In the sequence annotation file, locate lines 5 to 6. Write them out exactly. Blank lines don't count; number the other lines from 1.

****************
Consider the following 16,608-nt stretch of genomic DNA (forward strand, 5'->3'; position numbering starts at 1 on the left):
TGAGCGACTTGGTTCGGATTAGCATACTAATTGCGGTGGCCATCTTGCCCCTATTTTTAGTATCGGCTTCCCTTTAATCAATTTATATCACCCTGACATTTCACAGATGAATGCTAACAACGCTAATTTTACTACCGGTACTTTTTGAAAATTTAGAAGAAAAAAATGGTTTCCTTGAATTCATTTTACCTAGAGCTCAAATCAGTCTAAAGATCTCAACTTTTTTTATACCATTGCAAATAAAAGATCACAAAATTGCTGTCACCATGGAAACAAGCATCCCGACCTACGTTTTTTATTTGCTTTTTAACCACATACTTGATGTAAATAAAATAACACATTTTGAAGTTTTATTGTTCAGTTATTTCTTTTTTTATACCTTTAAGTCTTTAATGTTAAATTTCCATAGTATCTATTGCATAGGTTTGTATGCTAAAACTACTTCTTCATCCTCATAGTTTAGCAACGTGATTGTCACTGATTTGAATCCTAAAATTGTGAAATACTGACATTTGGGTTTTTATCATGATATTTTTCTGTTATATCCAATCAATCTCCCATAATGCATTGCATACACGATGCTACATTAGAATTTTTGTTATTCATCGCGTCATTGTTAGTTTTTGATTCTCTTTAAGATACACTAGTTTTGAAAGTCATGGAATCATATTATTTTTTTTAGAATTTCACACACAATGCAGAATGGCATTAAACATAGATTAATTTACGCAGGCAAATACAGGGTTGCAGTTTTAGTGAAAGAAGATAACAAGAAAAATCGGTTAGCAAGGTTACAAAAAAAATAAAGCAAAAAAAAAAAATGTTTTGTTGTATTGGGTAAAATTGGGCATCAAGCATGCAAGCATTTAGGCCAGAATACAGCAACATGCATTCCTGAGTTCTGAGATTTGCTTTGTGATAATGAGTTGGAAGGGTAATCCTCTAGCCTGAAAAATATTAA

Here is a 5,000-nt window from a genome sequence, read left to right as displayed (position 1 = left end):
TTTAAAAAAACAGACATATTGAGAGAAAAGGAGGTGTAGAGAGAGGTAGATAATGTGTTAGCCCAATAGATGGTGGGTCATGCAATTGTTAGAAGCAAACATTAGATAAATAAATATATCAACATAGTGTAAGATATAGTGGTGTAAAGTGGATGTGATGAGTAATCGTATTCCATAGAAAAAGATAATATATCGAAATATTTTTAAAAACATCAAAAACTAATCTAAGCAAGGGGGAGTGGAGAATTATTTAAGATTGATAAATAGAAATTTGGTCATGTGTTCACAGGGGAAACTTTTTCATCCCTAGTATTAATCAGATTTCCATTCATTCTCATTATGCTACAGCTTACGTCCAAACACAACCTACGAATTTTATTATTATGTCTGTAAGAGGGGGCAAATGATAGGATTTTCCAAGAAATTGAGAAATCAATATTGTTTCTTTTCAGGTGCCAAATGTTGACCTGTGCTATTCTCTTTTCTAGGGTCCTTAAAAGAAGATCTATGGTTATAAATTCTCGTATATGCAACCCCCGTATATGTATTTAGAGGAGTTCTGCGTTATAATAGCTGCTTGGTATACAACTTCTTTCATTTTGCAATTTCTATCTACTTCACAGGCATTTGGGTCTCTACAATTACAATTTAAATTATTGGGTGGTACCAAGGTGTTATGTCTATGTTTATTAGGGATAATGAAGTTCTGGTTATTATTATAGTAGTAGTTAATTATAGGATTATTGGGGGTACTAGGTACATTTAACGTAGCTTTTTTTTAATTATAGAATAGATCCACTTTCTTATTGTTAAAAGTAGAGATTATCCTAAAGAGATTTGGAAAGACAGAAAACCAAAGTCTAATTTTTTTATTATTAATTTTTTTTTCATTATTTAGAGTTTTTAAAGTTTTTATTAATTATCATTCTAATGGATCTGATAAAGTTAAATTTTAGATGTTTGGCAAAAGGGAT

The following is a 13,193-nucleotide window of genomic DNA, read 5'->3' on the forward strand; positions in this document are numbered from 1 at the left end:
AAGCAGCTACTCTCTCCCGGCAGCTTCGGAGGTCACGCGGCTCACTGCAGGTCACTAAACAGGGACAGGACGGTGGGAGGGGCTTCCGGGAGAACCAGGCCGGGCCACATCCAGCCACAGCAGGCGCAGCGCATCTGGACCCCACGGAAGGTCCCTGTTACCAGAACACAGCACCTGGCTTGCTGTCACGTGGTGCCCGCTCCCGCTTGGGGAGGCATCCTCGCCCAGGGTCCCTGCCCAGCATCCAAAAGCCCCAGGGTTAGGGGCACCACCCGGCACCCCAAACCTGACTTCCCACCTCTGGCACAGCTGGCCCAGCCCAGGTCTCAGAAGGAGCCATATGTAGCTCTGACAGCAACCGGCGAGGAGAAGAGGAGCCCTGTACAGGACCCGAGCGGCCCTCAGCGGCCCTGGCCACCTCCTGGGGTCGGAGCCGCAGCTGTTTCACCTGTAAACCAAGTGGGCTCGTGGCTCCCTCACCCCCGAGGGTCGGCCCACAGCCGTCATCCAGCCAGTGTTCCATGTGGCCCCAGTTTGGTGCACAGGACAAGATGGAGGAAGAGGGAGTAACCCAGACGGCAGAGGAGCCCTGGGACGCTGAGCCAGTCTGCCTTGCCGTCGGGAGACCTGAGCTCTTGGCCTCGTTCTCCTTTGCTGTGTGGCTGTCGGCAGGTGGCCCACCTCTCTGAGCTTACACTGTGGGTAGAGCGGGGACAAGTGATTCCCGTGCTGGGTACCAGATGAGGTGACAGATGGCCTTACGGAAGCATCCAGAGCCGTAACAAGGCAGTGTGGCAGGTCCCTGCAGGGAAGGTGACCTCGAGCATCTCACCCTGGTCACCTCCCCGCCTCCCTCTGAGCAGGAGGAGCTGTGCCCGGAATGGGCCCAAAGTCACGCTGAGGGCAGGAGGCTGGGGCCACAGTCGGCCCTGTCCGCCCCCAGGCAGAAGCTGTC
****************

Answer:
The following is a 13,193-nucleotide window of genomic DNA, read 5'->3' on the forward strand; positions in this document are numbered from 1 at the left end:
AAGCAGCTACTCTCTCCCGGCAGCTTCGGAGGTCACGCGGCTCACTGCAGGTCACTAAACAGGGACAGGACGGTGGGAGGGGCTTCCGGGAGAACCAGGCCGGGCCACATCCAGCCACAGCAGGCGCAGCGCATCTGGACCCCACGGAAGGTCCCTGTTACCAGAACACAGCACCTGGCTTGCTGTCACGTGGTGCCCGCTCCCGCTTGGGGAGGCATCCTCGCCCAGGGTCCCTGCCCAGCATCCAAAAGCCCCAGGGTTAGGGGCACCACCCGGCACCCCAAACCTGACTTCCCACCTCTGGCACAGCTGGCCCAGCCCAGGTCTCAGAAGGAGCCATATGTAGCTCTGACAGCAACCGGCGAGGAGAAGAGGAGCCCTGTACAGGACCCGAGCGGCCCTCAGCGGCCCTGGCCACCTCCTGGGGTCGGAGCCGCAGCTGTTTCACCTGTAAACCAAGTGGGCTCGTGGCTCCCTCACCCCCGAGGGTCGGCCCACAGCCGTCATCCAGCCAGTGTTCCATGTGGCCCCAGTTTGGTGCACAGGACAAGATGGAGGAAGAGGGAGTAACCCAGACGGCAGAGGAGCCCTGGGACGCTGAGCCAGTCTGCCTTGCCGTCGGGAGACCTGAGCTCTTGGCCTCGTTCTCCTTTGCTGTGTGGCTGTCGGCAGGTGGCCCACCTCTCTGAGCTTACACTGTGGGTAGAGCGGGGACAAGTGATTCCCGTGCTGGGTACCAGATGAGGTGACAGATGGCCTTACGGAAGCATCCAGAGCCGTAACAAGGCAGTGTGGCAGGTCCCTGCAGGGAAGGTGACCTCGAGCATCTCACCCTGGTCACCTCCCCGCCTCCCTCTGAGCAGGAGGAGCTGTGCCCGGAATGGGCCCAAAGTCACGCTGAGGGCAGGAGGCTGGGGCCACAGTCGGCCCTGTCCGCCCCCAGGCAGAAGCTGTC